Would you buy stock in Cade Cunningham at $158.02 a share?
Thanks to Mojo’s new NBA jock exchange, this isn’t a hypothetical question. The price is real, and if Michiganders are willing to touch down in Newark after an hour-and-a-half flight from Detroit (more on that later), the purchase is plausible as well.
Mojo’s price is a combination of the Pistons point guard’s future value ($148.22) and banked value ($9.80), with all values determined by smushing together key statistics like points, rebounds, assists, steals, blocks, 3-pointers, turnovers, and shooting prowess.
If Cunningham lives up to the potential he flashed in his rookie year, he could certainly justify a long-term investment. But if the calf injury that has cost him virtually his entire second season feels like a bugaboo, an investor might consider taking a short position in Cunningham, just like they would in a publicly traded company they believed was destined to fall short of a quarterly earnings forecast.
Cunningham is the highest-priced Piston on Mojo’s NBA exchange, which launched last Thursday with more than 100 athletes and plans to add all active players by season’s end. (As with its football exchange, Mojo also intends to offer shares in select college hoopsters at some point.) Veteran sharpshooter Bojan Bogdanovic has the highest banked value among Detroit players at $82.69, lending to a share price of $110.41, but rookie combo guard Jaden Ivey has a higher overall value at $129.19 based on his perceived future value ($124.07).
Spartans, Wolverines, and Pistons legends
LeBron James is the most valuable active player on Mojo’s market with a share price of $516.41, trailed distantly by Kevin Durant ($392.38), Giannis Antetokounmpo ($381.07), Luka Doncic ($373.26), and Nikola Jokic ($355.40). In fact, Mojo’s metrics reveal James to be the highest-priced NBA player dating back to 1980.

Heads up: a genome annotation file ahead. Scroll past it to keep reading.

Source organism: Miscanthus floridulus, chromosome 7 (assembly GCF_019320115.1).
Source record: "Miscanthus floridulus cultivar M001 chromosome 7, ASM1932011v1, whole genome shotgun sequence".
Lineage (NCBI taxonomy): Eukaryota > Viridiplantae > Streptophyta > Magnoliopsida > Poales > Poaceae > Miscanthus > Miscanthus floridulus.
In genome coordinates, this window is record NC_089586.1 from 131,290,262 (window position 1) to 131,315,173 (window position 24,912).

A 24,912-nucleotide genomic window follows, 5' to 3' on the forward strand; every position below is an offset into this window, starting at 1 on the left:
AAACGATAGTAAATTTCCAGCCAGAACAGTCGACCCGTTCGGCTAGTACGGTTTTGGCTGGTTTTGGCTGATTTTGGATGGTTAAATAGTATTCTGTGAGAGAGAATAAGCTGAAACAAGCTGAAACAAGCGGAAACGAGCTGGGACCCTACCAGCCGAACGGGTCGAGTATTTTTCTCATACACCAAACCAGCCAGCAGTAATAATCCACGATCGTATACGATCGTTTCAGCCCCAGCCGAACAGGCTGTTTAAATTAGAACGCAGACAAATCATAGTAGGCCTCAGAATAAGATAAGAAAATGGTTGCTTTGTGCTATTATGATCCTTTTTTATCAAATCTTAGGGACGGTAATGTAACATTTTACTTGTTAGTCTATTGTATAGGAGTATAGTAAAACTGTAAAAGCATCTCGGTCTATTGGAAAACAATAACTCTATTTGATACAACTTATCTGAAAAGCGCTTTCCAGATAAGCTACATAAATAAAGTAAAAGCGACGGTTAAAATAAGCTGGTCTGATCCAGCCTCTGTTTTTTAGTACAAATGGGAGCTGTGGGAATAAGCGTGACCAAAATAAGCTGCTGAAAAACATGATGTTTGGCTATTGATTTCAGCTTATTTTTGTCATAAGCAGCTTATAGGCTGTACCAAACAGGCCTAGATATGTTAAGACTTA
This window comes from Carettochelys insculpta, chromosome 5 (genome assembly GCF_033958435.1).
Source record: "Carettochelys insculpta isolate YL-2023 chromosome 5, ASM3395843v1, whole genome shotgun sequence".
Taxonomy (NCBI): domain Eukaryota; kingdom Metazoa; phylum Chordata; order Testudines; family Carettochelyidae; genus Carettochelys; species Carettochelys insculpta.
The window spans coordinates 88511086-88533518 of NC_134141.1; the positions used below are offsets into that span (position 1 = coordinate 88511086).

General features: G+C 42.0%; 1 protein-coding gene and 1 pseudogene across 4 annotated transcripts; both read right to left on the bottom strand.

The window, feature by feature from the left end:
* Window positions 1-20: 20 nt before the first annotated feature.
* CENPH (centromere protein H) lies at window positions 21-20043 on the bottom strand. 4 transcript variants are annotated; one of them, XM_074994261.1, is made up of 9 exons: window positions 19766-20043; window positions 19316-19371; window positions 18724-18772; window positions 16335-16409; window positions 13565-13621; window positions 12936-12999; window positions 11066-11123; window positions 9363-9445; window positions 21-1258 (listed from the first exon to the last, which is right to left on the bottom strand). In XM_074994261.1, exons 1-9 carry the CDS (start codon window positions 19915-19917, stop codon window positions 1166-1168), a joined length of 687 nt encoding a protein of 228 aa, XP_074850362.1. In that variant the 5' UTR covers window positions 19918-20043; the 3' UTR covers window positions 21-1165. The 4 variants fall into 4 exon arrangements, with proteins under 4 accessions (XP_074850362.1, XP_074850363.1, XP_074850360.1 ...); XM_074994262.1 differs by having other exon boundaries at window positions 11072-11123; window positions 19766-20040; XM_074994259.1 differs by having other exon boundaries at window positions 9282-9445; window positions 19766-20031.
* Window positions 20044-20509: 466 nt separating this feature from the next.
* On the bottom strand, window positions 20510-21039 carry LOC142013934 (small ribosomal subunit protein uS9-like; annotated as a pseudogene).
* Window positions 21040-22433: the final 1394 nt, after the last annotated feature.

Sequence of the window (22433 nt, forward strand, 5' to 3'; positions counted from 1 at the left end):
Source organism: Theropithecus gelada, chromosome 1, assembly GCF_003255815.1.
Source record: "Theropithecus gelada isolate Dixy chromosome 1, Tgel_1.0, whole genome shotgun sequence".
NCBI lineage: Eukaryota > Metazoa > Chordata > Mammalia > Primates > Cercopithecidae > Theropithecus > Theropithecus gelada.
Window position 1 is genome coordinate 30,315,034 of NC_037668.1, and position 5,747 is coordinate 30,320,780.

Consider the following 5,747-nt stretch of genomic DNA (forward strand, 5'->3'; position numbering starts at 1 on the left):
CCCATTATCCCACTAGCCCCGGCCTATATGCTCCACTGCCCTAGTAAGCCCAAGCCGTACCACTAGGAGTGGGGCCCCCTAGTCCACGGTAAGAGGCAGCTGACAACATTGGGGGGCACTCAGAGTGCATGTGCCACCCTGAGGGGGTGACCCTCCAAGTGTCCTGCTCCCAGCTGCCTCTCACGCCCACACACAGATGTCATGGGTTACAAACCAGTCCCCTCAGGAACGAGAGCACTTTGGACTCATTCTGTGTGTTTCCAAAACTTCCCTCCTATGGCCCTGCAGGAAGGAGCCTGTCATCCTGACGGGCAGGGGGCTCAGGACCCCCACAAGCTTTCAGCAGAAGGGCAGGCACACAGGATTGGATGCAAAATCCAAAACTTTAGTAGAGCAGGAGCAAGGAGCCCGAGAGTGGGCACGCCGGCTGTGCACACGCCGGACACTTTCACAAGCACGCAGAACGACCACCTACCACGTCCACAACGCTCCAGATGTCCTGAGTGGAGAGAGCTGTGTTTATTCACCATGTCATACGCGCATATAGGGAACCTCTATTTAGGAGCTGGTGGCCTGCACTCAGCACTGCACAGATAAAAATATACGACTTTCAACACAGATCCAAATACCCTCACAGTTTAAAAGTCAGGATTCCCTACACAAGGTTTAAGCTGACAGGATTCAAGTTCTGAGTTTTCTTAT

Looking back at the late 20th century will remind Pistons fans of happier times. And while Mojo does not offer stock in retirees, it has assigned career values to several Michigan greats of yore, including Rasheed Wallace ($191.07), Chauncey Billups ($180.13), Chris Webber ($171.73), Ben Wallace ($148.11), Steve Smith ($121.56), and Jalen Rose ($107).
As for other former Spartans and Wolverines currently playing in the NBA, Draymond Green is trading at a higher value ($170.08) than his Golden State teammate and sparring partner Jordan Poole ($135.56), while Memphis’ Jaren Jackson Jr., mobile sportsbooks’ consensus favorite to be voted Defensive Player of the Year, is priced at $169.11 a share.
Just Jersey, but more states on horizon
So far, New Jersey has been the lone state to license betting exchanges like Mojo and Sporttrade. But Suresh Dhandapani, senior vice president of growth for Mojo, told MI Bets that the company’s “goal is to expand into new markets by the end of the year, but it’s still too early to discuss specific markets.”
Seeing as Michigan is one of only a handful of states to legalize iCasino, it would seem to be an open-minded target for the likes of Mojo. But for the time being, Michiganders — or anyone, for that matter — must physically be in New Jersey to buy and sell stock in their favorite players, although they can download Mojo’s app for educational purposes wherever they may be.
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